Complying with the CMS Emergency Preparedness Rule
Eight things to know about the rule and emergency preparedness that may help you begin or continue your efforts to bring your ASC into compliance.
Contributor: Mary Ann Gellenbeck
In September 2016, the final rule Emergency Preparedness Requirements for Medicare and Medicaid Participating Providers and Suppliers was published in the Federal Register, the federal government’s publication for rules, proposed rules and notices. The rule applies to 17 provider and supplier types, which includes ASCs.
Here are eight things to know about the rule and emergency preparedness that may help you begin or continue your efforts to bring your ASC into compliance.
1. Rationale. The Federal Register describes the purpose of the rule as follows:
“This final rule establishes national emergency preparedness requirements for Medicare- and Medicaid-participating providers and suppliers to plan adequately for both natural and man-made disasters, and coordinate with federal, state, tribal, regional and local emergency preparedness systems.
“It will also assist providers and suppliers to adequately prepare to meet the needs of patients, residents, clients and participants during disasters and emergency situations.
“Despite some variations, our regulations will provide consistent emergency preparedness requirements, enhance patient safety during emergencies for persons served by Medicare- and Medicaid-participating facilities, and establish a more coordinated and defined response to natural and man-made disasters.”
2. Does it apply to you? If your ASC is one of the roughly 5,500 Medicare-certified ASCs in the United States, it does.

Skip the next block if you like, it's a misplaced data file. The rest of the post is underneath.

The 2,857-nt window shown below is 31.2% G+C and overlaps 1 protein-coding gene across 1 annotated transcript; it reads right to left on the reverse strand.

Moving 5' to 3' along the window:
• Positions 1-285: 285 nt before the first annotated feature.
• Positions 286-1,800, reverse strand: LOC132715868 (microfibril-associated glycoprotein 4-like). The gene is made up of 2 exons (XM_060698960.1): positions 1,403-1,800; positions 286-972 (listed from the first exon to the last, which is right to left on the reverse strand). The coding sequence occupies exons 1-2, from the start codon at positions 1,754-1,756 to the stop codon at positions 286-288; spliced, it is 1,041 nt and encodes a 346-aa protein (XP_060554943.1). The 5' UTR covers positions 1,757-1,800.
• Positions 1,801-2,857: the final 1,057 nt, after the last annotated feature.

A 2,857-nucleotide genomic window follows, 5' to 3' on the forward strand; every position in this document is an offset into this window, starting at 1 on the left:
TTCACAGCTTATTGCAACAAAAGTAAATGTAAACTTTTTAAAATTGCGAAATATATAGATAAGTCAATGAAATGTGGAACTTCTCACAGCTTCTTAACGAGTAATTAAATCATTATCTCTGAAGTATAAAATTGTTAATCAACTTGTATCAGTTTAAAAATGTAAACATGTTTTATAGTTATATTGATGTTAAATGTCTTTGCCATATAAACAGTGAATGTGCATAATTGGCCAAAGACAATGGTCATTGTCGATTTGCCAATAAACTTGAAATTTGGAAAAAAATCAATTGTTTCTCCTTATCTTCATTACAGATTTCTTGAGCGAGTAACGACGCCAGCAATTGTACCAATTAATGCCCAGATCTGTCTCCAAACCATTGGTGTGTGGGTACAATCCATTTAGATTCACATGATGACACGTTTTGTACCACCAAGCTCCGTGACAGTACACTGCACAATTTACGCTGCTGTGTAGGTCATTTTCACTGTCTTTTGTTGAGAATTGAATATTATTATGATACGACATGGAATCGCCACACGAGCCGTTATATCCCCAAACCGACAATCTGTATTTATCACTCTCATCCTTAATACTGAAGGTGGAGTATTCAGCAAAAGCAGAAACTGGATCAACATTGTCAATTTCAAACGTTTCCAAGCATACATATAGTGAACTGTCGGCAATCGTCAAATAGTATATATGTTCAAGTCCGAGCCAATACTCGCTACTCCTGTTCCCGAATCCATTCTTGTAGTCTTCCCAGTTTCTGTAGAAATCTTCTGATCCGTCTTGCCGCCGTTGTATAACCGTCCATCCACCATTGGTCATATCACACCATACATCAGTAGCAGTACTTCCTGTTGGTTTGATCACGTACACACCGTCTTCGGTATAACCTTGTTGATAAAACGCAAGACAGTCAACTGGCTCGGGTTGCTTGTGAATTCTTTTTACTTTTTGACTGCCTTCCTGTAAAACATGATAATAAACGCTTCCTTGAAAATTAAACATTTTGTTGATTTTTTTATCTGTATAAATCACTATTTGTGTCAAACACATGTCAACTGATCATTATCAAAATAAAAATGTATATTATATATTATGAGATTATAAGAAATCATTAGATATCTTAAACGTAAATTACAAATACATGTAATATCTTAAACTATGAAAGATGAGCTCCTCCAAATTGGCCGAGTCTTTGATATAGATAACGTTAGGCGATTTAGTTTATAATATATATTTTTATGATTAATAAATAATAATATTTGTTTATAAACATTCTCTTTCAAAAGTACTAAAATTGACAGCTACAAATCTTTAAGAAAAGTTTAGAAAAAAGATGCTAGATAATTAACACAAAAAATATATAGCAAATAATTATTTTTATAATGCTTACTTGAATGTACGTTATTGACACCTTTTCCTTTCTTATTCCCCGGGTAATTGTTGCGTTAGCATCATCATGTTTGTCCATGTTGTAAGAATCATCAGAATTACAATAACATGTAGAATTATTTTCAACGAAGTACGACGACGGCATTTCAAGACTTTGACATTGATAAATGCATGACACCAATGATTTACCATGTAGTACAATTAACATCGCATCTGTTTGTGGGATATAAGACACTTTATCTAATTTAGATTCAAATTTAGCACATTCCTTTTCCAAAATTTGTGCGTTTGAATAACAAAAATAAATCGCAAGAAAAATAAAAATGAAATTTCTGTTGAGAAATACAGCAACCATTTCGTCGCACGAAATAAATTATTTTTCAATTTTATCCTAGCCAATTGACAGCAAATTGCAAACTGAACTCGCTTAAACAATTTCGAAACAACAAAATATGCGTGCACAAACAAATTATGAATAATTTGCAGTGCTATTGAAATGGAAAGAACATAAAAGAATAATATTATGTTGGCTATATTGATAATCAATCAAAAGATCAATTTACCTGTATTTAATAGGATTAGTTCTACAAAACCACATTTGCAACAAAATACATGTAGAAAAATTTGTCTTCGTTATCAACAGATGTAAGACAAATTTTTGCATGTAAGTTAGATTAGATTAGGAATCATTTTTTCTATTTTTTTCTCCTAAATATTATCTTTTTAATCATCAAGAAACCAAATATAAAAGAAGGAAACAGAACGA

Within the CMS Conditions for Coverage (CfC) is 42 CFR § 416.54, the CfC for emergency preparedness. It begins with the following: “The ASC must comply with all applicable federal, state and local emergency preparedness requirements. The ASC must establish and maintain an emergency preparedness program that meets the requirements of this section.”
3. Implementation date. While the regulation went into effect on November 16, 2016, ASCs have until November 16, 2017, to comply and implement all regulations.
That may seem like a lot of time, but preparing your ASC for the changes is not a quick process. You will want to take advantage of the time to work on preparation and not wait until the last minute.
4. Requirements overview. CMS identified four core elements central to an effective emergency preparedness program. They are summarized as following:
i) Risk assessment and emergency planning. Facilities are required to perform a risk assessment that uses an “all-hazards” approach prior to establishing an emergency plan. The risk assessment will identify the essential components for integration into the emergency plan. An all-hazards approach focuses on capacities and capabilities critical to preparedness for the full spectrum of emergencies or disasters. It is specific to the location of the provider and considers the particular types of hazards most likely to occur in their areas (e.g., care-related emergencies; equipment and power failures; communications interruptions, including cyberattacks; loss of part or all of a facility; and, interruptions in the normal supply of essentials, such as water and food).
ii) Policies and procedures. Facilities are required to develop and implement policies and procedures supporting the successful execution of the emergency plan and risks identified during the risk assessment.
iii) Communication plan. Facilities are required to develop and maintain a compliant emergency preparedness communication plan. Patient care must be well-coordinated within the facility, across healthcare providers, and with state and local public health departments and emergency management agencies and systems. During an emergency, providers must have a system to contact appropriate staff, patients’ treating physicians, and others in a timely manner to ensure continuation of patient care functions and that these functions are carried out in a safe and effective manner.